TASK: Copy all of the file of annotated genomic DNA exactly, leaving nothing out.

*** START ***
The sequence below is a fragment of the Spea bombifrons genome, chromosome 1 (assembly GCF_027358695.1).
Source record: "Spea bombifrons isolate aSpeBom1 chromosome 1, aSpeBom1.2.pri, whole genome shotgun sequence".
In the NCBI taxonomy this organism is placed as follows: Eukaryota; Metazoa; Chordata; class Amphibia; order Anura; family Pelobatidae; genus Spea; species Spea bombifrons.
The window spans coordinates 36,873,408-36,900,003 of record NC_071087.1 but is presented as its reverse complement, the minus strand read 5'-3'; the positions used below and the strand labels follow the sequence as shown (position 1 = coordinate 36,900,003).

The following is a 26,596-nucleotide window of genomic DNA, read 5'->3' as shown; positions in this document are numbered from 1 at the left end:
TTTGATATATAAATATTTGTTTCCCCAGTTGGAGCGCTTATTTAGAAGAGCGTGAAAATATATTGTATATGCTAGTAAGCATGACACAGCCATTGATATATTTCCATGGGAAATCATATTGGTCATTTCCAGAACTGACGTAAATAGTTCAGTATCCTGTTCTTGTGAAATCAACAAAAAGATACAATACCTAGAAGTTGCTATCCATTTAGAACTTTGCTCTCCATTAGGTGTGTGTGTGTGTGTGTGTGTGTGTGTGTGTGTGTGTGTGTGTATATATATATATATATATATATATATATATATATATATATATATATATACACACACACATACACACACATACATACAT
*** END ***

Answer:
The sequence below is a fragment of the Spea bombifrons genome, chromosome 1 (assembly GCF_027358695.1).
Source record: "Spea bombifrons isolate aSpeBom1 chromosome 1, aSpeBom1.2.pri, whole genome shotgun sequence".
In the NCBI taxonomy this organism is placed as follows: Eukaryota; Metazoa; Chordata; class Amphibia; order Anura; family Pelobatidae; genus Spea; species Spea bombifrons.
The window spans coordinates 36,873,408-36,900,003 of record NC_071087.1 but is presented as its reverse complement, the minus strand read 5'-3'; the positions used below and the strand labels follow the sequence as shown (position 1 = coordinate 36,900,003).

The following is a 26,596-nucleotide window of genomic DNA, read 5'->3' as shown; positions in this document are numbered from 1 at the left end:
TTTGATATATAAATATTTGTTTCCCCAGTTGGAGCGCTTATTTAGAAGAGCGTGAAAATATATTGTATATGCTAGTAAGCATGACACAGCCATTGATATATTTCCATGGGAAATCATATTGGTCATTTCCAGAACTGACGTAAATAGTTCAGTATCCTGTTCTTGTGAAATCAACAAAAAGATACAATACCTAGAAGTTGCTATCCATTTAGAACTTTGCTCTCCATTAGGTGTGTGTGTGTGTGTGTGTGTGTGTGTGTGTGTGTGTGTGTGTATATATATATATATATATATATATATATATATATATATATATATATATACACACACACATACACACACATACATACAT